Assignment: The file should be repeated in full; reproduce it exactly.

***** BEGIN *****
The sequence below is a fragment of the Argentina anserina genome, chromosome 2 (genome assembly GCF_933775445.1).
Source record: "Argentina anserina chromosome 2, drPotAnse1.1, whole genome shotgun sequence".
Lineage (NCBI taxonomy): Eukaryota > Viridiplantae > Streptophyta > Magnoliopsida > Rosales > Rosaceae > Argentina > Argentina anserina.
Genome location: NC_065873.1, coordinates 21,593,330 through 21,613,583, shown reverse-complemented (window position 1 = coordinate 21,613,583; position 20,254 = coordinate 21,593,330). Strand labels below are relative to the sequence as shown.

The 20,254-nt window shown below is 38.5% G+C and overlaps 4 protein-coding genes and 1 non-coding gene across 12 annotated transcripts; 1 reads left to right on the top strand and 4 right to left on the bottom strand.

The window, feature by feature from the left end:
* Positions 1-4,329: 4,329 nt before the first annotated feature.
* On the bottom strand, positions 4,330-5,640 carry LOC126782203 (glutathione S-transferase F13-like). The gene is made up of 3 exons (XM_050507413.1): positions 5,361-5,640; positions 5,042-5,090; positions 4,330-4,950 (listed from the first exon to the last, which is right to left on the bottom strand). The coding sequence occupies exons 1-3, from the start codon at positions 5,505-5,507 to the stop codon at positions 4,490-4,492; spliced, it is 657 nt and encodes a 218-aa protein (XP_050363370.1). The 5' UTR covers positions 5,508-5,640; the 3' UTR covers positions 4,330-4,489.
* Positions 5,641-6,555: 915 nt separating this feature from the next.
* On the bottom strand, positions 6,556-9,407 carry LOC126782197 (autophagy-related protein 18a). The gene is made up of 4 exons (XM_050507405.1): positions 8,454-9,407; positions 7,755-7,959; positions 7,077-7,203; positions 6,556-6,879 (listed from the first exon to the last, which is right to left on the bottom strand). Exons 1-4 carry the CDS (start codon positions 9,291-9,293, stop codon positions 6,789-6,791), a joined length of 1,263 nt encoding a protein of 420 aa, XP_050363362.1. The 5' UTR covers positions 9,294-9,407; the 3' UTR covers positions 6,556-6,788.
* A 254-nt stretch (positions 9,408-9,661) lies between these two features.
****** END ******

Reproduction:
The sequence below is a fragment of the Argentina anserina genome, chromosome 2 (genome assembly GCF_933775445.1).
Source record: "Argentina anserina chromosome 2, drPotAnse1.1, whole genome shotgun sequence".
Lineage (NCBI taxonomy): Eukaryota > Viridiplantae > Streptophyta > Magnoliopsida > Rosales > Rosaceae > Argentina > Argentina anserina.
Genome location: NC_065873.1, coordinates 21,593,330 through 21,613,583, shown reverse-complemented (window position 1 = coordinate 21,613,583; position 20,254 = coordinate 21,593,330). Strand labels below are relative to the sequence as shown.

The 20,254-nt window shown below is 38.5% G+C and overlaps 4 protein-coding genes and 1 non-coding gene across 12 annotated transcripts; 1 reads left to right on the top strand and 4 right to left on the bottom strand.

The window, feature by feature from the left end:
* Positions 1-4,329: 4,329 nt before the first annotated feature.
* On the bottom strand, positions 4,330-5,640 carry LOC126782203 (glutathione S-transferase F13-like). The gene is made up of 3 exons (XM_050507413.1): positions 5,361-5,640; positions 5,042-5,090; positions 4,330-4,950 (listed from the first exon to the last, which is right to left on the bottom strand). The coding sequence occupies exons 1-3, from the start codon at positions 5,505-5,507 to the stop codon at positions 4,490-4,492; spliced, it is 657 nt and encodes a 218-aa protein (XP_050363370.1). The 5' UTR covers positions 5,508-5,640; the 3' UTR covers positions 4,330-4,489.
* Positions 5,641-6,555: 915 nt separating this feature from the next.
* On the bottom strand, positions 6,556-9,407 carry LOC126782197 (autophagy-related protein 18a). The gene is made up of 4 exons (XM_050507405.1): positions 8,454-9,407; positions 7,755-7,959; positions 7,077-7,203; positions 6,556-6,879 (listed from the first exon to the last, which is right to left on the bottom strand). Exons 1-4 carry the CDS (start codon positions 9,291-9,293, stop codon positions 6,789-6,791), a joined length of 1,263 nt encoding a protein of 420 aa, XP_050363362.1. The 5' UTR covers positions 9,294-9,407; the 3' UTR covers positions 6,556-6,788.
* A 254-nt stretch (positions 9,408-9,661) lies between these two features.